COVID-19 vaccinations move to phase two

Chad Frey and Deanna Bonn
Butler County Times Gazette
The state, and Butler County, are moving to Phase 2 of COVID-19 vaccinations, even the face of a short supply of vaccine doses available.

The Kansas Department of Health and Environment (KDHE) has announced this week the state a move to Phase 2 for COVID-19 vaccination, starting  Jan. 21.

“After moving quickly to vaccinate close to 130,000 frontline health care workers and Kansas seniors, my administration has worked with local health departments and providers to prepare to move Kansas into Phase 2,” Governor Laura Kelly said. “While it’s important to remember that the rate of vaccinations will be dependent on the amount we receive from the federal government, we use every tool available to make vaccine delivery transparent, efficient, and fast in order to reach as many Kansans as possible.”

The Butler County Health Department, in turn, announced it will complete Phase 1 on that date and transition to Phase 2 on Jan. 25. The Butler County COVID-19 Vaccine Advisory Committee has determined the first three priority groups for Phase 2 will be First Responders, K-12 Staff and individuals 65 years and older.

Butler County health Department Director, Jamie Downs, left, gives an update on COVID-19 vaccine distribution while LEPC chair, Pam Dunham, center, and Information Coordinator and Butler County Emergency Management Director Keri Korthals take notes.

Members of the Butler County Local Area Planning Committee (LEPC) gathered for their quarterly meeting on January 21, 2021. The gathering is a working lunch that brings members from across Butler County and from various industries within the emergency response sector.

During the meeting, Jamie Downs, Director of Butler County Health Department, gave a holistic picture of the state of COVID-19 vaccine distributions in Butler County, which at that time was in Phase 1. With a record number of COVID-19 cases and hospitalizations continuing to climb, vaccines are being distributed. Research is ongoing, said Downs, but the vaccines, from Pfizer and Moderna, report rates of 95% effectiveness.

Statewide, 1 million Kansans are in Phase 2. According to the office of the governor,  the next weekly supply of vaccine from the federal government contains approximately 45,000 new first doses — meaning not everyone in Phase 2 will be able to receive their vaccine immediately. Each county, through local health departments, will decide how their limited supply of the doses will be allocated by population groups.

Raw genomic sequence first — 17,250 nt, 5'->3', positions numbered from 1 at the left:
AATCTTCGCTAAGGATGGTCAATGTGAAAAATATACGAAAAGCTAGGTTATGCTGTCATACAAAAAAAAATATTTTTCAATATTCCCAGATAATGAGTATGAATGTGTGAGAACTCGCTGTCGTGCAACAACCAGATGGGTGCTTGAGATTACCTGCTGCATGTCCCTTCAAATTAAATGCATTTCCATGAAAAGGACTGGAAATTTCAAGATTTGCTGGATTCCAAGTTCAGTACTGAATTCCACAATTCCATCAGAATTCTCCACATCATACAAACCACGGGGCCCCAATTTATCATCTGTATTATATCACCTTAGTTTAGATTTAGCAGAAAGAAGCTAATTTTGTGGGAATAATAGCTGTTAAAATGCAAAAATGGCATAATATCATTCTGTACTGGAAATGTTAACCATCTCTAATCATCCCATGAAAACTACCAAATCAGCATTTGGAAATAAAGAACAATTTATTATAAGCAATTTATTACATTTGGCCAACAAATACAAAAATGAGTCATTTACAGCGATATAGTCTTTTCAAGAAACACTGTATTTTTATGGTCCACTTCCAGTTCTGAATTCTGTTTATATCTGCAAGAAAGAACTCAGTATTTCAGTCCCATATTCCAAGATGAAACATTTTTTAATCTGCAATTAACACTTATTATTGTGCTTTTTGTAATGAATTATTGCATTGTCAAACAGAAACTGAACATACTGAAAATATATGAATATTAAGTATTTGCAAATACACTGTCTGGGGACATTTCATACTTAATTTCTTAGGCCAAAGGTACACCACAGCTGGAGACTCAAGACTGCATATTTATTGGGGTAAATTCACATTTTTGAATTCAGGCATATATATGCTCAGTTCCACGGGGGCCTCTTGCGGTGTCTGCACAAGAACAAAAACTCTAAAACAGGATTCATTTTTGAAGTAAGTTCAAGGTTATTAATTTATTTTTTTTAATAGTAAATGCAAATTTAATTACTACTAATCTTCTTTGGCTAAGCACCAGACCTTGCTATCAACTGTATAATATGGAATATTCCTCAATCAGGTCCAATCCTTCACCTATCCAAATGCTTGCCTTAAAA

In Butler County, each of the identified groups for Phase 2 will have a designated day to receive a vaccination. All vaccination clinics will be by appointment only at the Butler County Community Building located at 206 Griffith, El Dorado. Vaccine sign-up will be completed online. The sign-up link will be located on the COVID-19 Vaccine page on the Butler County website (

The COVID-19 Vaccine page will be accessible on Jan. 25. Updates pertaining to Butler County’s vaccination process will be posted on the Butler County Kansas Health Department’s Facebook page, on the Butler County website on the COVID-19 Resource Page and the COVID-19 Vaccine Page.

In a release, the Butler County Health Department encouraged everyone to work together as a community to make sure everyone has the opportunity to receive the vaccine by checking on those you know who may not have access to the internet, make a plan to notify them and help them register for the vaccine.

To assist vaccine distribution efforts, Governor Kelly also announced today the appointment of Marci Nielsen, PhD, MPH to Chief Advisor for COVID-19 Coordination and Seth Konkel to the role of Special Advisor for COVID-19 Vaccination.

“With significant experience in public health and operations between them, Marci and Seth will be valuable sources of support to my team and the team at the Kansas Department of Health and Environment as vaccine supply increases,” Governor Kelly said. “I am pleased to have them on board.”

Phase 2 Guidelines from KDHE:

Persons aged 65 and older

High-contact critical workers necessary to maintain systems, assets, and activities that are vital to the state security, the economy or public health, or who interact with large numbers of contacts and job-related COVID-19 exposure. COVID-19 risk is associated with the likelihood of infecting oneself or spreading the virus. Factors that increase risk include proximity, type of contact, duration of contacts and challenges to implement protective measures. This includes:        

     o Firefighters, police officers, first responders, and correction officers         

     o Grocery store workers and food services          

     o K-12 and childcare workers, including teachers, custodians, drivers, &

        other staff          

     o Food processing, including meat processing plants          

     o Large-scale aviation manufacturing plants          

     o Transportation workers          

     o Workers in retail, agriculture, supply of critical services or materials for COVID-19 response, the U.S. Postal Service, and Department of motor vehicles

Those living or working in licensed congregate settings and other special care or congregate environments where social distancing is not possible, including:

     o Homeless shelters          

     o Congregate childcare institutions          

     o Emergency shelters or safe houses          

     o Corrections facilities          

     o Behavioral health institutions